Society will always try to force artists to make a choice between being rich and being real. And JAY-Z and Beyoncé will always be hailed as pop culture deities because of their rare abilities to defy that unfair false-binary. Their unapologetic independence made each of them extremely successful in their individual realms before they joined forces; But together, they upgraded each other with each passing year, until now, as they are right on schedule to be Hip Hop’s first billionaire couple.
There’s no telling how they’ll use those B’s to change things (or keep them the same), but ever since the independent woman and shameless dope man made it official in 2003, they’ve exceeded expectations and understanding in every challenge they’ve taken on.
Both members of pop culture’s first billion-dollar couple have always been as unapologetically real as their mainstream ambitions would allow. A young JAY rapped cockily about rocking a du-rag to the MTV awards as a testament to his authenticity. And from “Bootylicious” to Lemonade, Bey has done everything short of releasing a luxury bonnet line to project a royal image of Black American femininity on the mainstream media stage. But many question how much their woke symbolism matters as our people are being shot dead in the streets and a geriatric reality star works daily to push America back to the 1950s.
“And I come with du-rags to your so-called awards… like fuck y’all all.” Jay Z, “Hova Song”
Looking to celebrities like The Carter-Knowles Clan as potential leaders in the resistance may be expecting too much — they don’t owe the world anything more than the dreams they sell — but they may be the few among us with the tools necessary to significantly impact the globe’s most pressing threat: A leader no human should feel proud about taking an alien race to meet.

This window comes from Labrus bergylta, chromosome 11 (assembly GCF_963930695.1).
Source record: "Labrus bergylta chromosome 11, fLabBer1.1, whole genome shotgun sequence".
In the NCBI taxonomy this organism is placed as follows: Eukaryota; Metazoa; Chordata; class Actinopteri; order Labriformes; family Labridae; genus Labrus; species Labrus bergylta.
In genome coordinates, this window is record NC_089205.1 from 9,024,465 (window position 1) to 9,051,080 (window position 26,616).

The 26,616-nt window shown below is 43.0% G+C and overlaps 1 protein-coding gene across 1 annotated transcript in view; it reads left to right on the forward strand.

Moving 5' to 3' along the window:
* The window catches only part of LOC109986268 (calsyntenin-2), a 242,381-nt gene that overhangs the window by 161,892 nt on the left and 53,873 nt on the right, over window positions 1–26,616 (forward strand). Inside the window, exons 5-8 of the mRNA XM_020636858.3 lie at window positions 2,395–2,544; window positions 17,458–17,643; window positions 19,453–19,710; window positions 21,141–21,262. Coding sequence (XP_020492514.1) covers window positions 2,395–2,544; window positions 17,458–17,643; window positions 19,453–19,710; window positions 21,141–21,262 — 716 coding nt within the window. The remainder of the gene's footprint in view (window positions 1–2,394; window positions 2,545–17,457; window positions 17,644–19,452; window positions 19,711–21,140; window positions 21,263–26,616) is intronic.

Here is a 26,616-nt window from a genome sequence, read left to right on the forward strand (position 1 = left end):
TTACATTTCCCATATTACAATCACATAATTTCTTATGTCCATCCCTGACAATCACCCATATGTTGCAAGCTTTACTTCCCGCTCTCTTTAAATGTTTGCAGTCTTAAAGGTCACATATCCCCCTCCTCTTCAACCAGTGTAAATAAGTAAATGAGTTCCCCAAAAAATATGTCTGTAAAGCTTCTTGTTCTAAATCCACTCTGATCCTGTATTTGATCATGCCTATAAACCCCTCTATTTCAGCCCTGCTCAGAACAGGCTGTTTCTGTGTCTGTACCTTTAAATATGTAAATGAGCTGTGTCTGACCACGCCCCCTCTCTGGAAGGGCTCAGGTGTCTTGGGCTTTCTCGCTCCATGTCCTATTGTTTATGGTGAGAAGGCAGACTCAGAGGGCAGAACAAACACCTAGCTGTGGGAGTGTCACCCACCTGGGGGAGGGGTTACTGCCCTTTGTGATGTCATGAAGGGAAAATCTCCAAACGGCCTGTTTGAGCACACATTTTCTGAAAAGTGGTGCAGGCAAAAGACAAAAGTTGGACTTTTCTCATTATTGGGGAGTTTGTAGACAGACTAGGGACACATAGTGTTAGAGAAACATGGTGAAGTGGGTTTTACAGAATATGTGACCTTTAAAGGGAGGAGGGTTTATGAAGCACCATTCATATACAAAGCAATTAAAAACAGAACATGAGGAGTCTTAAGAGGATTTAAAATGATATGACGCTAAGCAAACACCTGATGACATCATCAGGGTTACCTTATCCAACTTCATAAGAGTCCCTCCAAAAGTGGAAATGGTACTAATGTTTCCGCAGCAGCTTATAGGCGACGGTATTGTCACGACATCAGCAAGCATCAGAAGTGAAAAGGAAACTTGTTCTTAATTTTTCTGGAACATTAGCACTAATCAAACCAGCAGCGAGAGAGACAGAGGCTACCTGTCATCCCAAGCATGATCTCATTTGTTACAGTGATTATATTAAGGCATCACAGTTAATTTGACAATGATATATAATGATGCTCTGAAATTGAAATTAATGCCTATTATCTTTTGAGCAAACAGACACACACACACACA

The idea of the starving artist or embattled revolutionary is romantic to most. Many see money as a corruptive force and project their insecurities on those who are skilled with it. Baseless Illuminati speculation and residual distrust from music’s long history of artistic exploitation have cast doubt on the couple’s true ambitions and allegiances. Most understand that it takes assets to challenge social systems. But is it possible for anyone to maintain their revolutionary integrity while securing the essential resources of a revolution?
If the struggle for social justice is a literal war, the resistance won’t win without warriors capable of countering Donald Trump’s Adolf-Crow poli-tricks. We probably shouldn’t be looking to pop culture idols to save our world, but I’d still ask JAY how many billions him and Bey would need to win the revolution.
Not that I have it to invest, I just know the smart money’s been on the Carters since the days I was stealing their music from Limewire. And the pirate in me has been holding out hope that they are compulsively hoarding dead presidents because they plan on pulling an even greater heist than topping the Forbes list off drug money and soul music.
But then I have to remind myself they could just as well be narcissists of the same ilk as President Trump, selling a dream to the resistance while privately sipping champagne with the top one percent of the One Percent. It’s possible that studying their legacies for anything more than marketing genius is fruitless.
But who wants to believe that?